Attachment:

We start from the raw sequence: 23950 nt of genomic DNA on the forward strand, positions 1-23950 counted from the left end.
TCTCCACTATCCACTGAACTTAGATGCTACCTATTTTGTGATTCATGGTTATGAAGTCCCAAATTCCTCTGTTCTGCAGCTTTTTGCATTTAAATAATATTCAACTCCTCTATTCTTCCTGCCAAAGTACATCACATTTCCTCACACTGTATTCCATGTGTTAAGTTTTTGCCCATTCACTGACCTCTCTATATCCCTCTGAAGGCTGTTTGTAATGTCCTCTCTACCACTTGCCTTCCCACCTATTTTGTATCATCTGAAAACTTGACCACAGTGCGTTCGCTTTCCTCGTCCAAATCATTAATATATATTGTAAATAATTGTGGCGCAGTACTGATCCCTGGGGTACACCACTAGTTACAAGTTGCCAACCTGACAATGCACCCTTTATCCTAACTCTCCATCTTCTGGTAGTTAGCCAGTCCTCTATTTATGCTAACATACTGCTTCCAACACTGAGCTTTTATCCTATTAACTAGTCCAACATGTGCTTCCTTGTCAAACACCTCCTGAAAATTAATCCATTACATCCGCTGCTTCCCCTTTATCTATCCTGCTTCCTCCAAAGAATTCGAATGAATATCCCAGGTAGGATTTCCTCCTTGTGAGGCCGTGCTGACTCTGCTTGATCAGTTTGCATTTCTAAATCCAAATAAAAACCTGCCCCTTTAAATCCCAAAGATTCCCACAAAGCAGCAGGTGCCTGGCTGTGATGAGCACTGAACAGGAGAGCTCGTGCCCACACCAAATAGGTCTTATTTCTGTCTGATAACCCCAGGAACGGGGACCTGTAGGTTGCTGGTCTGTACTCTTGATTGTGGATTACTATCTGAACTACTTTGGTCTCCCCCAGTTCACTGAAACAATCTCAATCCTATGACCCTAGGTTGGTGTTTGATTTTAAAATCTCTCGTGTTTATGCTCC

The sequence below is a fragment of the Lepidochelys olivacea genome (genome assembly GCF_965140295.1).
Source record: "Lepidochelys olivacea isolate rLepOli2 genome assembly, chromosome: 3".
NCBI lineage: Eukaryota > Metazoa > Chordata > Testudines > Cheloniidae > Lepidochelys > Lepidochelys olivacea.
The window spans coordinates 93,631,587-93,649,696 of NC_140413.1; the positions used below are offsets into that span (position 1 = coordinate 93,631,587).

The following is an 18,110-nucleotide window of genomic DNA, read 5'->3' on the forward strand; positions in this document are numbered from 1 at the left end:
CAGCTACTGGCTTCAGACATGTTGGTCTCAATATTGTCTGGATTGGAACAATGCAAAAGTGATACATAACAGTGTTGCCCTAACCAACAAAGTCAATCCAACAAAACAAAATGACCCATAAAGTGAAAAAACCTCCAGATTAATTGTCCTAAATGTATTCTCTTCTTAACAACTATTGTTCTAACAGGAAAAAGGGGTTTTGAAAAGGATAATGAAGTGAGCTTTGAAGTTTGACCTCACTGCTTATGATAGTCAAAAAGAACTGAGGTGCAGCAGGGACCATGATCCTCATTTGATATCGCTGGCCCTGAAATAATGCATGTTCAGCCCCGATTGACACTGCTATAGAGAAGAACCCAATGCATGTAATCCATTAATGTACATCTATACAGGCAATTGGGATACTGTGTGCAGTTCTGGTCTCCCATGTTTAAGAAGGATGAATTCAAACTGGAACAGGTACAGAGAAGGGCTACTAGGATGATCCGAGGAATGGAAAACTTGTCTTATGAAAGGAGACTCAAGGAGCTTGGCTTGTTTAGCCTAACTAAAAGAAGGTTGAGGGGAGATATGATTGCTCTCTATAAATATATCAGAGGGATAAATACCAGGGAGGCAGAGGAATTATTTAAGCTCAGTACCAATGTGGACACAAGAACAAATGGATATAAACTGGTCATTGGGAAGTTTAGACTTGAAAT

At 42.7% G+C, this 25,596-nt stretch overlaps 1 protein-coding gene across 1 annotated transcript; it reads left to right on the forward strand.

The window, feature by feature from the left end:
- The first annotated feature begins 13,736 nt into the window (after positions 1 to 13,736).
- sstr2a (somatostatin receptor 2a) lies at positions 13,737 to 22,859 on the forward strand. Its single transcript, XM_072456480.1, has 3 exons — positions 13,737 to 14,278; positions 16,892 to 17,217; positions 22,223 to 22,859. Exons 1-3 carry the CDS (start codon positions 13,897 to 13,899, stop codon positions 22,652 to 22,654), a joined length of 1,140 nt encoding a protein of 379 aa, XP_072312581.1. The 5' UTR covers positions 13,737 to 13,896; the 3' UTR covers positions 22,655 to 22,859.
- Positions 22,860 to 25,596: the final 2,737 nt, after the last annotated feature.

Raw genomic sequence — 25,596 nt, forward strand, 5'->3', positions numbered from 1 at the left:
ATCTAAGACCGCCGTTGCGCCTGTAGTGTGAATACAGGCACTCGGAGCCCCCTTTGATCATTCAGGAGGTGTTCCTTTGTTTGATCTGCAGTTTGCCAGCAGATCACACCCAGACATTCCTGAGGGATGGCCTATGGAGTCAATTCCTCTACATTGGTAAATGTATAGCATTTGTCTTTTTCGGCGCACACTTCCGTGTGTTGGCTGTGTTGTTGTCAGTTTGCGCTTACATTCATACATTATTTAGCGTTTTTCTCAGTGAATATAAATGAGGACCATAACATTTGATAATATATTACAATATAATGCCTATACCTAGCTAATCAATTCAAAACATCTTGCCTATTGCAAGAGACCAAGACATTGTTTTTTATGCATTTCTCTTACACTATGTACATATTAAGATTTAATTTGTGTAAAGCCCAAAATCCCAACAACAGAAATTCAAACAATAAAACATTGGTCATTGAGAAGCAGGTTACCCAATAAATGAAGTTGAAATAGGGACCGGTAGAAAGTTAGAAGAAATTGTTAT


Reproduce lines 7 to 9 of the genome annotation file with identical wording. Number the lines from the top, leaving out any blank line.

The following is an 18,110-nucleotide window of genomic DNA, read 5'->3' on the forward strand; positions in this document are numbered from 1 at the left end:
CAGCTACTGGCTTCAGACATGTTGGTCTCAATATTGTCTGGATTGGAACAATGCAAAAGTGATACATAACAGTGTTGCCCTAACCAACAAAGTCAATCCAACAAAACAAAATGACCCATAAAGTGAAAAAACCTCCAGATTAATTGTCCTAAATGTATTCTCTTCTTAACAACTATTGTTCTAACAGGAAAAAGGGGTTTTGAAAAGGATAATGAAGTGAGCTTTGAAGTTTGACCTCACTGCTTATGATAGTCAAAAAGAACTGAGGTGCAGCAGGGACCATGATCCTCATTTGATATCGCTGGCCCTGAAATAATGCATGTTCAGCCCCGATTGACACTGCTATAGAGAAGAACCCAATGCATGTAATCCATTAATGTACATCTATACAGGCAATTGGGATACTGTGTGCAGTTCTGGTCTCCCATGTTTAAGAAGGATGAATTCAAACTGGAACAGGTACAGAGAAGGGCTACTAGGATGATCCGAGGAATGGAAAACTTGTCTTATGAAAGGAGACTCAAGGAGCTTGGCTTGTTTAGCCTAACTAAAAGAAGGTTGAGGGGAGATATGATTGCTCTCTATAAATATATCAGAGGGATAAATACCAGGGAGGCAGAGGAATTATTTAAGCTCAGTACCAATGTGGACACAAGAACAAATGGATATAAACTGGTCATTGGGAAGTTTAGACTTGAAAT

At 42.7% G+C, this 25,596-nt stretch overlaps 1 protein-coding gene across 1 annotated transcript; it reads left to right on the forward strand.